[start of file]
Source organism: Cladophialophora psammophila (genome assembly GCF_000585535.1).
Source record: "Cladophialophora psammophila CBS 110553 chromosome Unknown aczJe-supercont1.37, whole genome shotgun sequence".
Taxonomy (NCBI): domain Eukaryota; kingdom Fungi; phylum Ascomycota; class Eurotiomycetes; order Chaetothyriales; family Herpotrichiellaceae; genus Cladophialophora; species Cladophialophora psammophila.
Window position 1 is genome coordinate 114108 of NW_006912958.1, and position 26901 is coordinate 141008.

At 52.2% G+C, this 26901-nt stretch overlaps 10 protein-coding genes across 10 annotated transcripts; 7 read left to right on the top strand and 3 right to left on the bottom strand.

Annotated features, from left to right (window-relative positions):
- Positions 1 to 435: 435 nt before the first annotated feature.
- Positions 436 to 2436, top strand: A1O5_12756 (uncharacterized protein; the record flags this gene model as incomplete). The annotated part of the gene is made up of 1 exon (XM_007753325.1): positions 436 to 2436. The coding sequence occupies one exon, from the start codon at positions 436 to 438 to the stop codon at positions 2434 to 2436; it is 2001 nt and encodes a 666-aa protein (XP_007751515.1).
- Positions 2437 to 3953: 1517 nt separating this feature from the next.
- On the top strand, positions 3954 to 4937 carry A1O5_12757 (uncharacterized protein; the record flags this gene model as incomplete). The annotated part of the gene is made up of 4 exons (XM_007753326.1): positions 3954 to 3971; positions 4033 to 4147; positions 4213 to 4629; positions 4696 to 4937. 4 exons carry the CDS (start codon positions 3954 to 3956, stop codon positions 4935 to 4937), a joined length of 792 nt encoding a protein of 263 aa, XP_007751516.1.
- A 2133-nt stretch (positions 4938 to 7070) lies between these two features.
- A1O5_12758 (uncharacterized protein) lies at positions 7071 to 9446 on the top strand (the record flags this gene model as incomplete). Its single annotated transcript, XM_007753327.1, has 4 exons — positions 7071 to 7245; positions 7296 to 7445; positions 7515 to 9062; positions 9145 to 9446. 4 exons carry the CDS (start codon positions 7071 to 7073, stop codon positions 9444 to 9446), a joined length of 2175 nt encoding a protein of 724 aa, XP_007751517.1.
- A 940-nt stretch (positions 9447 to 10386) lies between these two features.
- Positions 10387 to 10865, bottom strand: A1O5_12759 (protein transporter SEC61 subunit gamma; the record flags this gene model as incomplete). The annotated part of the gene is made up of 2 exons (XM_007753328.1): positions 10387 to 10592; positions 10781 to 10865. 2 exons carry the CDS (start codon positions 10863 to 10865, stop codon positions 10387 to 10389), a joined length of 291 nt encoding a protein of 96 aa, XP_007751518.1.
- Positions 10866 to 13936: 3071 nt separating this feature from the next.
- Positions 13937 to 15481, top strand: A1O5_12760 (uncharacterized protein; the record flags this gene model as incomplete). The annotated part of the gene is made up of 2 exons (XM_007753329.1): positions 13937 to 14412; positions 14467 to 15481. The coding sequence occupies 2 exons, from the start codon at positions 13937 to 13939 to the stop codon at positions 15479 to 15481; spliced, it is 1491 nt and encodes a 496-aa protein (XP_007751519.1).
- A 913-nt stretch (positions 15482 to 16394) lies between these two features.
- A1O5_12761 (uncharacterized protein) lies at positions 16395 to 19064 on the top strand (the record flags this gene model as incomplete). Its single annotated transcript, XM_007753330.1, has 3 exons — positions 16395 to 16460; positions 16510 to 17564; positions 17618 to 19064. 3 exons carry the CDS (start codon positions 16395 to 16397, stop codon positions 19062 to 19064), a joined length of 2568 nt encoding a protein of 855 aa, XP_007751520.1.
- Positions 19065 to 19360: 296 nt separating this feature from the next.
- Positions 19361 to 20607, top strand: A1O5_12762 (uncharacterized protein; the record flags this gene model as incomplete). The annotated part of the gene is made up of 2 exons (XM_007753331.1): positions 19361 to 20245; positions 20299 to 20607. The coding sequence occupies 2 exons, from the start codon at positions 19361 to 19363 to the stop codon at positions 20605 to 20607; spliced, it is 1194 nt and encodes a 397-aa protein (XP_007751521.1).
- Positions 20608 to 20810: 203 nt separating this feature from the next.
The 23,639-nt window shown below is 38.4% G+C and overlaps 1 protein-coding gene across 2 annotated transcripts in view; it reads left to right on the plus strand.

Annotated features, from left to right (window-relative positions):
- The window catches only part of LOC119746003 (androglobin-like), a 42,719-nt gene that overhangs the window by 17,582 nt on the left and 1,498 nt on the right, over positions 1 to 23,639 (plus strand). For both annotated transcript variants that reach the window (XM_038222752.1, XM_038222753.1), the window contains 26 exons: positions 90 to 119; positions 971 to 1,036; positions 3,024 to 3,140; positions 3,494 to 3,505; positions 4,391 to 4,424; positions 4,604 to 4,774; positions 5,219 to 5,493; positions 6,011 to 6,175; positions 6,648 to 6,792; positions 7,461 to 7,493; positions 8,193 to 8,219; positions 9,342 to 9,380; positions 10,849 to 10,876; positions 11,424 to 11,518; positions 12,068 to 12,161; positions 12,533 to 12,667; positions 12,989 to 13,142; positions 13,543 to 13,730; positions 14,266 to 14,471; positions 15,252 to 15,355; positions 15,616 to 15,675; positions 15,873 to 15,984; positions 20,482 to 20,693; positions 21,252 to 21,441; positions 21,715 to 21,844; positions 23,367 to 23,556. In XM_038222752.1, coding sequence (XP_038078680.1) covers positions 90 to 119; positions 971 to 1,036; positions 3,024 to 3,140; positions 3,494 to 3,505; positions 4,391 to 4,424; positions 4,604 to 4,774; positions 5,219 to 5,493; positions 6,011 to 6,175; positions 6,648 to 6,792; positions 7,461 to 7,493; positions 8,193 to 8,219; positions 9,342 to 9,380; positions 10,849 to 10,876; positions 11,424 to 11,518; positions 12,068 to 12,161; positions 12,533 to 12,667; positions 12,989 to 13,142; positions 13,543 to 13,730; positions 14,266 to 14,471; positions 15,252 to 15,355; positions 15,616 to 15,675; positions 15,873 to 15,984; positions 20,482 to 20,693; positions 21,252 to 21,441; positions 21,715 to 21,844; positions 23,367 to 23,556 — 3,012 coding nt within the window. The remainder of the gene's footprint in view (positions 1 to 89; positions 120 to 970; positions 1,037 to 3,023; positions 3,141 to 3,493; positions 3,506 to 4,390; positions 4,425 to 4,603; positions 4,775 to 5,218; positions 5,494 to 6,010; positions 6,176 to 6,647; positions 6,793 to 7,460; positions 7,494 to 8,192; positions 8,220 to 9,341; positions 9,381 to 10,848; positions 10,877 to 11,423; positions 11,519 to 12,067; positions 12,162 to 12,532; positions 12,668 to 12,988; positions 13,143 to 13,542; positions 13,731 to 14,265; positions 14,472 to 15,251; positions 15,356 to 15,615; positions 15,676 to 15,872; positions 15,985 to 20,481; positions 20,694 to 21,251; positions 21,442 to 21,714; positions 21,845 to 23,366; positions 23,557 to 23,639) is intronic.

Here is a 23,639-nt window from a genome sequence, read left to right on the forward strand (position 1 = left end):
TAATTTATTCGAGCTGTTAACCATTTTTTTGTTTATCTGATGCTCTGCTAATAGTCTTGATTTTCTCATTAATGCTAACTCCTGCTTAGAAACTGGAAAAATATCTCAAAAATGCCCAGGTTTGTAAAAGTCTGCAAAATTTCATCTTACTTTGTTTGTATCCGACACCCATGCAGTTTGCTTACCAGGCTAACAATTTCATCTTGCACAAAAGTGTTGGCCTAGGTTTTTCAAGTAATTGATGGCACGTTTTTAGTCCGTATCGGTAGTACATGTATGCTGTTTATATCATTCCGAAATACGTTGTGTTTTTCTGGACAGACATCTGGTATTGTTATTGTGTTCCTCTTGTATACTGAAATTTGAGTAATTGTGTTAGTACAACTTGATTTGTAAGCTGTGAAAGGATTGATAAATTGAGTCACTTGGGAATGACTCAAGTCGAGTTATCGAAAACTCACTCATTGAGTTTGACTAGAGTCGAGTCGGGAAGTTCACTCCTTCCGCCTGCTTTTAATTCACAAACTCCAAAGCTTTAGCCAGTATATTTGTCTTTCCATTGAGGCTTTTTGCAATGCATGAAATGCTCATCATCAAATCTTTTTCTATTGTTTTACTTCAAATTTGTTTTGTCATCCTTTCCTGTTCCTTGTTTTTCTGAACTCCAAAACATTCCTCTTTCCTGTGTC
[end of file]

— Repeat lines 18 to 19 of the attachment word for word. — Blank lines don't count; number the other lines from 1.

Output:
- A1O5_12761 (uncharacterized protein) lies at positions 16395 to 19064 on the top strand (the record flags this gene model as incomplete). Its single annotated transcript, XM_007753330.1, has 3 exons — positions 16395 to 16460; positions 16510 to 17564; positions 17618 to 19064. 3 exons carry the CDS (start codon positions 16395 to 16397, stop codon positions 19062 to 19064), a joined length of 2568 nt encoding a protein of 855 aa, XP_007751520.1.
- Positions 19065 to 19360: 296 nt separating this feature from the next.